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Re: Much Ado About COUNT(*)

From: Jeff Davis <jdavis-pgsql(at)empires(dot)org>
To: Greg Stark <gsstark(at)mit(dot)edu>
Cc: "Jonah H(dot) Harris" <jharris(at)tvi(dot)edu>, pgsql-hackers(at)postgresql(dot)org
Subject: Re: Much Ado About COUNT(*)
Date: 2005-01-12 20:41:38
Message-ID: 1105562498.2886.344.camel@jeff (view raw or flat)
Thread:
Lists: pgsql-announcepgsql-hackerspgsql-patches

> No, sequential scans require slightly more i/o than index scans. More
> importantly they require random access i/o instead of sequential i/o which is
> much slower.
> 

Just to clear it up, I think what you meant was the index requires
random i/o, not the table. And the word "slightly" depends on the size
of the table I suppose. And of course it also depends on how many tuples
you actually need to retrieve (in this case we're talking about
retrieving all the tuples ragardless).

> Though this depends. If the tuple is very wide then the index might be faster
> to scan since it would only contain the data from the fields being indexed.
> 

That, and it seems strange on the surface to visit every entry in an
index, since normally indexes are used to find only a small fraction of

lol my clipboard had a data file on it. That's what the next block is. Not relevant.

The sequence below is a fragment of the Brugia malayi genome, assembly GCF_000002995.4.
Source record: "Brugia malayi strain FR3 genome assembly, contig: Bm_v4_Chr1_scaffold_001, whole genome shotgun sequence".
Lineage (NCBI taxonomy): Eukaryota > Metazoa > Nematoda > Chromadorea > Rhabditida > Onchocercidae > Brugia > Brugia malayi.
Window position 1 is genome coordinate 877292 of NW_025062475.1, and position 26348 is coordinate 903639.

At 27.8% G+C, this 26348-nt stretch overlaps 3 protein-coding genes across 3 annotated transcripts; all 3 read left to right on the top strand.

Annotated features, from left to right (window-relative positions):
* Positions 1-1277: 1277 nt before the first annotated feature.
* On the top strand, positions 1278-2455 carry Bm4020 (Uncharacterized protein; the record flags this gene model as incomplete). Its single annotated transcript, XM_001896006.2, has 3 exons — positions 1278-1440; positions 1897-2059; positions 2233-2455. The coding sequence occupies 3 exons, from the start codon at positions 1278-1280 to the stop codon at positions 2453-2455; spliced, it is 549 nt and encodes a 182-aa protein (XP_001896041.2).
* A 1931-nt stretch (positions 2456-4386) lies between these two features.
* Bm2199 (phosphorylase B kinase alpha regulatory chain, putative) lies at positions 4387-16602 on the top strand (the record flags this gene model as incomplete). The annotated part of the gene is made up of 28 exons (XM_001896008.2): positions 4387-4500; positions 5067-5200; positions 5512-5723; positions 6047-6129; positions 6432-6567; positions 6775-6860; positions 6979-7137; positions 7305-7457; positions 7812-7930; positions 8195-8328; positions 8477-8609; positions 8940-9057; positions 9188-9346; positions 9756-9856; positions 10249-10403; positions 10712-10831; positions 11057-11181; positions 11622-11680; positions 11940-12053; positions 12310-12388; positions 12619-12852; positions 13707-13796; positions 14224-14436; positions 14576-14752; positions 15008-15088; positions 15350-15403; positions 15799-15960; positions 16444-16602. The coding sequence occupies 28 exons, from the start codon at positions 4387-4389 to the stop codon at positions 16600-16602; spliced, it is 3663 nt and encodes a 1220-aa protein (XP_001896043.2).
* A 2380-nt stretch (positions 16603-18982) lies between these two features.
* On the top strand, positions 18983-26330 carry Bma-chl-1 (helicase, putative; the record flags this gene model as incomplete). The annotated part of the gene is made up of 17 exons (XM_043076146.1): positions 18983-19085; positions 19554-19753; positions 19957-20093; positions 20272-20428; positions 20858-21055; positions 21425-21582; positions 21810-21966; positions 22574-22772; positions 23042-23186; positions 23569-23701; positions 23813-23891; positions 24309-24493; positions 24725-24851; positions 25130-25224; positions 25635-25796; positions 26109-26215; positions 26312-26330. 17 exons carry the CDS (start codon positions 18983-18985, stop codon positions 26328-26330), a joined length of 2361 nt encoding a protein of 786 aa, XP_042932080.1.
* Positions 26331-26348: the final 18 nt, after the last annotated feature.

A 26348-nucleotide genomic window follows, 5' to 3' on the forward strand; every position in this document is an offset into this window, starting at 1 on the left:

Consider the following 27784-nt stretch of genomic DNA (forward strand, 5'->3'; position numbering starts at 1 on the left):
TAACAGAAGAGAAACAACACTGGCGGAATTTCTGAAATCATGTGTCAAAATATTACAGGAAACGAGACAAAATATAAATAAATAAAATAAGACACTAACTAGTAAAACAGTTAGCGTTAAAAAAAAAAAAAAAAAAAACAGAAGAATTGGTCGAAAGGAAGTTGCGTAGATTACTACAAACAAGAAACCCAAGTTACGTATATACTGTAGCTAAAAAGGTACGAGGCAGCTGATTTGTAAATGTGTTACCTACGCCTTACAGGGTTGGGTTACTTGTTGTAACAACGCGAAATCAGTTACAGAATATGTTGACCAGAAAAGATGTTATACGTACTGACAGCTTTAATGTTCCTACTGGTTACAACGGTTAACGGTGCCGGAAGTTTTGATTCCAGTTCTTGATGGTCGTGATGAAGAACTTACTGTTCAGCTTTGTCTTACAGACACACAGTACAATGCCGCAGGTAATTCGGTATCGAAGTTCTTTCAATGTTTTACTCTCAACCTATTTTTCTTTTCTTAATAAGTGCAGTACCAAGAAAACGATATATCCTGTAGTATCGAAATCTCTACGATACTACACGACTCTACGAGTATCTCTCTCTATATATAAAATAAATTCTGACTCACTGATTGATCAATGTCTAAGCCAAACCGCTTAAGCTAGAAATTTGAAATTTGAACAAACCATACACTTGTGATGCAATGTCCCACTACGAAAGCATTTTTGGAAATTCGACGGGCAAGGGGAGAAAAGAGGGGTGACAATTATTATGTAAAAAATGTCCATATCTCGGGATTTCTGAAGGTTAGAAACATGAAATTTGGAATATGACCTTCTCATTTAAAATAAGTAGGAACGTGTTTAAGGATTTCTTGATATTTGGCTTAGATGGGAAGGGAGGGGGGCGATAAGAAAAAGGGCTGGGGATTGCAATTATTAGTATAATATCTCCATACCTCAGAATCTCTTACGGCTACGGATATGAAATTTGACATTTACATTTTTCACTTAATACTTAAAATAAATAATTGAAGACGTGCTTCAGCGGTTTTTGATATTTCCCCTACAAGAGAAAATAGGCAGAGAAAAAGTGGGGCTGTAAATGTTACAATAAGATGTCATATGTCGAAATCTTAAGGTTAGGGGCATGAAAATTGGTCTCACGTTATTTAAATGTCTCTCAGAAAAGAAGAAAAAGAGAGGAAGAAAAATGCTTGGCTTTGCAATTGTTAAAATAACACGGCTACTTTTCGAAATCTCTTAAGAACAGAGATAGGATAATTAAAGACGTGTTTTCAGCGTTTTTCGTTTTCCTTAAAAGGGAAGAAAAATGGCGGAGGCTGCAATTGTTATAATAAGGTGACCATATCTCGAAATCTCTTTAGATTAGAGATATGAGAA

the tuples.

> This brings to mind another approach. It might be handy to split the heap for
> a table into multiple heaps. The visibility information would only be in one
> of the heaps. This would be a big win if many of the fields were rarely used,
> especially if they're rarely used by sequential scans.

Except then the two heaps would have to be joined somehow for every
operation. It makes sense some times to (if you have a very wide table)
split off the rarely-accessed attributes into a seperate table to be
joined one-to-one when those attributes are needed. To have the system
do that automatically would create problems if the attributes that are
split off are frequently accessed, right?

Perhaps you could optionally create a seperate copy of the same tuple
visibility information linked in a way similar to an index. It still
seems like you gain very little, and only in some very rare situation
that I've never encountered (I've never had the need to do frequent
unqualified count()s at the expense of other operations). 

Now, it seems like it might make a little more sense to use an index for
min()/max(), but that's a different story.

Regards,
	Jeff Davis



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